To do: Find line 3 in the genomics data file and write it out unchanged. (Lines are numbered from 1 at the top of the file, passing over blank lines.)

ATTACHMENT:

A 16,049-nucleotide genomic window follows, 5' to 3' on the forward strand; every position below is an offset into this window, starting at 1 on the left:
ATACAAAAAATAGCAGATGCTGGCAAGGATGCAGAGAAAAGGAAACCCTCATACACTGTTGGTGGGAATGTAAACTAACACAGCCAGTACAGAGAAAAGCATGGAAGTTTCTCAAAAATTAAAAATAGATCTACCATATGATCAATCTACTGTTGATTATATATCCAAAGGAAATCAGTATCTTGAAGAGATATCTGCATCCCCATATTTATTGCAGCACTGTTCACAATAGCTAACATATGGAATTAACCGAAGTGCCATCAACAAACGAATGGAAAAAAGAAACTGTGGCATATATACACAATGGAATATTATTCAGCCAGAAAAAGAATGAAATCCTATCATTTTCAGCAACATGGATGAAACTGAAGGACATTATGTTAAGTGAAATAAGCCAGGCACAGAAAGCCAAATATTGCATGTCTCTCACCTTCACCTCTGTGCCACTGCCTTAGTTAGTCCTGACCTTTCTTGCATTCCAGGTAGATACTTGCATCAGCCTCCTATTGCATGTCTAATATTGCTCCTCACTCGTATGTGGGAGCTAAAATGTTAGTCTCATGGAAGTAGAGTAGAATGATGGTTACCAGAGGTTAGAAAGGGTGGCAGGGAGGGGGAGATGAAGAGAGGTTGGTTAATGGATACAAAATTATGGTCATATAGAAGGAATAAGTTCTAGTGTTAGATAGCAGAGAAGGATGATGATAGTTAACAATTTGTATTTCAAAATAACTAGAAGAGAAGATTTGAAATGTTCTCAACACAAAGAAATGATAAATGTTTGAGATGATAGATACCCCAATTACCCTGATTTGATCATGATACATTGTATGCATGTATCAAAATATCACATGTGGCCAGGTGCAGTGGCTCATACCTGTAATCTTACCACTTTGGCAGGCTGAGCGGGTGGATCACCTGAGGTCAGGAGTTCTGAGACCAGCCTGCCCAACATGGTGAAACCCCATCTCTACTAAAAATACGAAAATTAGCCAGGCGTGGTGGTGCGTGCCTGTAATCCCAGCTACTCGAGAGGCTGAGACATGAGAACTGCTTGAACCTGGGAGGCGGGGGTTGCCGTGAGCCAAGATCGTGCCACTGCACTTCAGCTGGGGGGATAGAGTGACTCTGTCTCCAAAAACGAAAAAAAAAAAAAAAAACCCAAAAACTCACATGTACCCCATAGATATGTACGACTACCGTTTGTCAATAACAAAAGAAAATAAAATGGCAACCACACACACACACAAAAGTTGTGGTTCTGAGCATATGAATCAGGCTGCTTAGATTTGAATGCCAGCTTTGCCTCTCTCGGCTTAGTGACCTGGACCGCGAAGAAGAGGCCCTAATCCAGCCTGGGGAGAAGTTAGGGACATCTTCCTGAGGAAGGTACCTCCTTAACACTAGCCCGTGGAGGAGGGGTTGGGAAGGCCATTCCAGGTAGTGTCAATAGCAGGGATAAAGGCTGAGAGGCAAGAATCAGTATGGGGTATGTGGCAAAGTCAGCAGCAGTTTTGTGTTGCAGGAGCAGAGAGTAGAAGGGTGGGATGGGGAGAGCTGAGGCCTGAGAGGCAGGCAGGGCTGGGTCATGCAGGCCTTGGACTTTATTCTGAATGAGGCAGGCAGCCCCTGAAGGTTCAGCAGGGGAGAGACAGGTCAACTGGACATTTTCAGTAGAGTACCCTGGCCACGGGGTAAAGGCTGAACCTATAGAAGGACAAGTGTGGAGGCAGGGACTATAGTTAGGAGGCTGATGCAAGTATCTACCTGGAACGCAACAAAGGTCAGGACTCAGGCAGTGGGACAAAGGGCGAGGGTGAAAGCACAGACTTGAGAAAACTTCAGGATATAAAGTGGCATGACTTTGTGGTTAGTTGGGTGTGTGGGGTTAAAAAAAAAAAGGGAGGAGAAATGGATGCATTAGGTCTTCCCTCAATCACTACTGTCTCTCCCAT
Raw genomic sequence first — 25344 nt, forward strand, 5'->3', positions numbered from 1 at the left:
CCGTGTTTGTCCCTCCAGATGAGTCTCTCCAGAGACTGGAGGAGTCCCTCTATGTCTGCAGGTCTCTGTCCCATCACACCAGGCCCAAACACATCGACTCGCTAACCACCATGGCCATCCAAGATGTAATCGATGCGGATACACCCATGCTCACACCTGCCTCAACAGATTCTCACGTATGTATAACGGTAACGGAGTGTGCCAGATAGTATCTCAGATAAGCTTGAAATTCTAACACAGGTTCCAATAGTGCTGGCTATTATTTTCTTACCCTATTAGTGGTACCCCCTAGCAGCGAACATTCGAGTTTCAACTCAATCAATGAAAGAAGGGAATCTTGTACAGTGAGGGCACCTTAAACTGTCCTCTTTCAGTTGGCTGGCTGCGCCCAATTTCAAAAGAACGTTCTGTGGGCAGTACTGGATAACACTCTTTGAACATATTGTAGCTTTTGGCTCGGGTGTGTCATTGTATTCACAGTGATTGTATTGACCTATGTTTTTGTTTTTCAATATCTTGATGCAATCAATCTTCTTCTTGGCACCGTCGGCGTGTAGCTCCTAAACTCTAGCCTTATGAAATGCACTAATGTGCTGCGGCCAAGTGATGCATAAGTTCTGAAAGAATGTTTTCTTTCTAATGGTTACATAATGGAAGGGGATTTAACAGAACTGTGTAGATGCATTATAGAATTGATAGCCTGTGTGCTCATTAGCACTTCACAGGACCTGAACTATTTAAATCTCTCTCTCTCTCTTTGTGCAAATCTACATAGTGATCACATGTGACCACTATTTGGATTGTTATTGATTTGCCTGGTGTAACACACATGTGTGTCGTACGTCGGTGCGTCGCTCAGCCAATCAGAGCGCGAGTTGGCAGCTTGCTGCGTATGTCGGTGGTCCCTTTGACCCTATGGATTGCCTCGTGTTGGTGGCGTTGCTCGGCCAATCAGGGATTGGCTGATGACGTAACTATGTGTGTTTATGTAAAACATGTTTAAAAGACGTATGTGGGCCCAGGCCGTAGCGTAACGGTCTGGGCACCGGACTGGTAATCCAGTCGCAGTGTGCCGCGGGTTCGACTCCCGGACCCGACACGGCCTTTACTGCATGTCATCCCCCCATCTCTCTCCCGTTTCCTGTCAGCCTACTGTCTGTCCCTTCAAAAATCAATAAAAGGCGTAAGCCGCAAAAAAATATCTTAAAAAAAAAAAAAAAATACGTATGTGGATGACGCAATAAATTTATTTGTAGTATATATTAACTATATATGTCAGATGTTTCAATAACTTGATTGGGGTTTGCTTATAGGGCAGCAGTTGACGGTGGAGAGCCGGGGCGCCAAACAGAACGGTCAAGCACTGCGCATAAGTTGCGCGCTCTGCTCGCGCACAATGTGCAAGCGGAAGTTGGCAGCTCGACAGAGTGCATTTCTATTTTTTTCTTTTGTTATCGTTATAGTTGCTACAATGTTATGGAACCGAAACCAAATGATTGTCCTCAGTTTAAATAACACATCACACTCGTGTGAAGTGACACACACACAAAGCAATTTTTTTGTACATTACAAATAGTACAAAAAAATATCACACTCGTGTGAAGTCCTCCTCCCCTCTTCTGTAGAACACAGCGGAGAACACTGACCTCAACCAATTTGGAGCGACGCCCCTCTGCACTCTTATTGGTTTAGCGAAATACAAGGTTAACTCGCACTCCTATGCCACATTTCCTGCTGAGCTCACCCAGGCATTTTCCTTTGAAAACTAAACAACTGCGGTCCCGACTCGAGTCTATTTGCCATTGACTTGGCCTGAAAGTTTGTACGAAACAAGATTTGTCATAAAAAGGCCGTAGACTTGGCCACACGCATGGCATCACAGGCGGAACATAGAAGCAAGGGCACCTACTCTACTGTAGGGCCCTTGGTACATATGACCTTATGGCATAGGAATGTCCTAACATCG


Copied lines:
Raw genomic sequence first — 25344 nt, forward strand, 5'->3', positions numbered from 1 at the left: